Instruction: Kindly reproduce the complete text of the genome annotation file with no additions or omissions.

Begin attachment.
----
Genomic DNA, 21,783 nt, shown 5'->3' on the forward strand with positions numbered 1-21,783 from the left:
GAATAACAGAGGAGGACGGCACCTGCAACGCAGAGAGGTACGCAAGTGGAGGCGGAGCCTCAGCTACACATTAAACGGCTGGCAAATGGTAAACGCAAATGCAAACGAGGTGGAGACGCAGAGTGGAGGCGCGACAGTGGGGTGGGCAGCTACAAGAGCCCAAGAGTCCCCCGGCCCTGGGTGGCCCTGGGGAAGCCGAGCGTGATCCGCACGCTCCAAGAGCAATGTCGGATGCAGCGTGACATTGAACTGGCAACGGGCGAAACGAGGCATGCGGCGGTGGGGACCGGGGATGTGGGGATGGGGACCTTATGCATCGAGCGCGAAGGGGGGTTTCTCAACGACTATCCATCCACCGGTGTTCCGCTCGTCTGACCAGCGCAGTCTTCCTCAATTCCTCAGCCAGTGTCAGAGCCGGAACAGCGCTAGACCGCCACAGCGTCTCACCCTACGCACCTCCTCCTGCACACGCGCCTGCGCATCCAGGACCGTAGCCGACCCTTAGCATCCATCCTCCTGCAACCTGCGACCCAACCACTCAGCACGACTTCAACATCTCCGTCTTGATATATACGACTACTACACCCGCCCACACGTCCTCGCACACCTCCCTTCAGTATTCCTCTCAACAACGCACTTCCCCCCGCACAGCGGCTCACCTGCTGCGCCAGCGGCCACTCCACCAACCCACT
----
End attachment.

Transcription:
Genomic DNA, 21,783 nt, shown 5'->3' on the forward strand with positions numbered 1-21,783 from the left:
GAATAACAGAGGAGGACGGCACCTGCAACGCAGAGAGGTACGCAAGTGGAGGCGGAGCCTCAGCTACACATTAAACGGCTGGCAAATGGTAAACGCAAATGCAAACGAGGTGGAGACGCAGAGTGGAGGCGCGACAGTGGGGTGGGCAGCTACAAGAGCCCAAGAGTCCCCCGGCCCTGGGTGGCCCTGGGGAAGCCGAGCGTGATCCGCACGCTCCAAGAGCAATGTCGGATGCAGCGTGACATTGAACTGGCAACGGGCGAAACGAGGCATGCGGCGGTGGGGACCGGGGATGTGGGGATGGGGACCTTATGCATCGAGCGCGAAGGGGGGTTTCTCAACGACTATCCATCCACCGGTGTTCCGCTCGTCTGACCAGCGCAGTCTTCCTCAATTCCTCAGCCAGTGTCAGAGCCGGAACAGCGCTAGACCGCCACAGCGTCTCACCCTACGCACCTCCTCCTGCACACGCGCCTGCGCATCCAGGACCGTAGCCGACCCTTAGCATCCATCCTCCTGCAACCTGCGACCCAACCACTCAGCACGACTTCAACATCTCCGTCTTGATATATACGACTACTACACCCGCCCACACGTCCTCGCACACCTCCCTTCAGTATTCCTCTCAACAACGCACTTCCCCCCGCACAGCGGCTCACCTGCTGCGCCAGCGGCCACTCCACCAACCCACT